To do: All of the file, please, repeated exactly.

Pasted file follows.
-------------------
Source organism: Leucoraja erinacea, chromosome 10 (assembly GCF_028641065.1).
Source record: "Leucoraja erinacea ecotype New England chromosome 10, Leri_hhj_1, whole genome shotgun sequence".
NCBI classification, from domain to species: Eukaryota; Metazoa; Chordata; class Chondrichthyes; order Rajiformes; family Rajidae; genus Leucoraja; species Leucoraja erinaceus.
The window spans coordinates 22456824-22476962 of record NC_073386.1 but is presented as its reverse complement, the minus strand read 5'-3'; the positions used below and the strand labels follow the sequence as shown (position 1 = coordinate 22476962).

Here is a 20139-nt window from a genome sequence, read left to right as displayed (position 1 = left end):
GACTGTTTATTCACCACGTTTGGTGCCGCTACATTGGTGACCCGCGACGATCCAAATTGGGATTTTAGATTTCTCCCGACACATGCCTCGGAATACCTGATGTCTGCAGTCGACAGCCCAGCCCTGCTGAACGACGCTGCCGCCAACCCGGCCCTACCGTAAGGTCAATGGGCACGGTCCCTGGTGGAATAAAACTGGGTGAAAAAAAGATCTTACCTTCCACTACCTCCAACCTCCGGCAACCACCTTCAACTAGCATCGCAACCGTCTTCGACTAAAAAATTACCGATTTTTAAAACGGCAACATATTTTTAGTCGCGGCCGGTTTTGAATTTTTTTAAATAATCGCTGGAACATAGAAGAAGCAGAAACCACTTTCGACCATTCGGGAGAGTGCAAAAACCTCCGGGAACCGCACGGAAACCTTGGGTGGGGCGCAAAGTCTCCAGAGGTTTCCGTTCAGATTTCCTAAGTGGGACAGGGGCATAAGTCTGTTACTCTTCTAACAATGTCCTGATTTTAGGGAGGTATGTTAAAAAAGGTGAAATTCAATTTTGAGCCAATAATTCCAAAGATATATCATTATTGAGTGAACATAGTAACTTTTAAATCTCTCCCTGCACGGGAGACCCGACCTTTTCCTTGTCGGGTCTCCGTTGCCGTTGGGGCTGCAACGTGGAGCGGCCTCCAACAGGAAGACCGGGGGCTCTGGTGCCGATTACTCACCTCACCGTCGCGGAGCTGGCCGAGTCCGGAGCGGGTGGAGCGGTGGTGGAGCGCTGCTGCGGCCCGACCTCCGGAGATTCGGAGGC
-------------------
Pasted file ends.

Source organism: Leucoraja erinacea, chromosome 10 (assembly GCF_028641065.1).
Source record: "Leucoraja erinacea ecotype New England chromosome 10, Leri_hhj_1, whole genome shotgun sequence".
NCBI classification, from domain to species: Eukaryota; Metazoa; Chordata; class Chondrichthyes; order Rajiformes; family Rajidae; genus Leucoraja; species Leucoraja erinaceus.
The window spans coordinates 22456824-22476962 of record NC_073386.1 but is presented as its reverse complement, the minus strand read 5'-3'; the positions used below and the strand labels follow the sequence as shown (position 1 = coordinate 22476962).

Here is a 20139-nt window from a genome sequence, read left to right as displayed (position 1 = left end):
GACTGTTTATTCACCACGTTTGGTGCCGCTACATTGGTGACCCGCGACGATCCAAATTGGGATTTTAGATTTCTCCCGACACATGCCTCGGAATACCTGATGTCTGCAGTCGACAGCCCAGCCCTGCTGAACGACGCTGCCGCCAACCCGGCCCTACCGTAAGGTCAATGGGCACGGTCCCTGGTGGAATAAAACTGGGTGAAAAAAAGATCTTACCTTCCACTACCTCCAACCTCCGGCAACCACCTTCAACTAGCATCGCAACCGTCTTCGACTAAAAAATTACCGATTTTTAAAACGGCAACATATTTTTAGTCGCGGCCGGTTTTGAATTTTTTTAAATAATCGCTGGAACATAGAAGAAGCAGAAACCACTTTCGACCATTCGGGAGAGTGCAAAAACCTCCGGGAACCGCACGGAAACCTTGGGTGGGGCGCAAAGTCTCCAGAGGTTTCCGTTCAGATTTCCTAAGTGGGACAGGGGCATAAGTCTGTTACTCTTCTAACAATGTCCTGATTTTAGGGAGGTATGTTAAAAAAGGTGAAATTCAATTTTGAGCCAATAATTCCAAAGATATATCATTATTGAGTGAACATAGTAACTTTTAAATCTCTCCCTGCACGGGAGACCCGACCTTTTCCTTGTCGGGTCTCCGTTGCCGTTGGGGCTGCAACGTGGAGCGGCCTCCAACAGGAAGACCGGGGGCTCTGGTGCCGATTACTCACCTCACCGTCGCGGAGCTGGCCGAGTCCGGAGCGGGTGGAGCGGTGGTGGAGCGCTGCTGCGGCCCGACCTCCGGAGATTCGGAGGC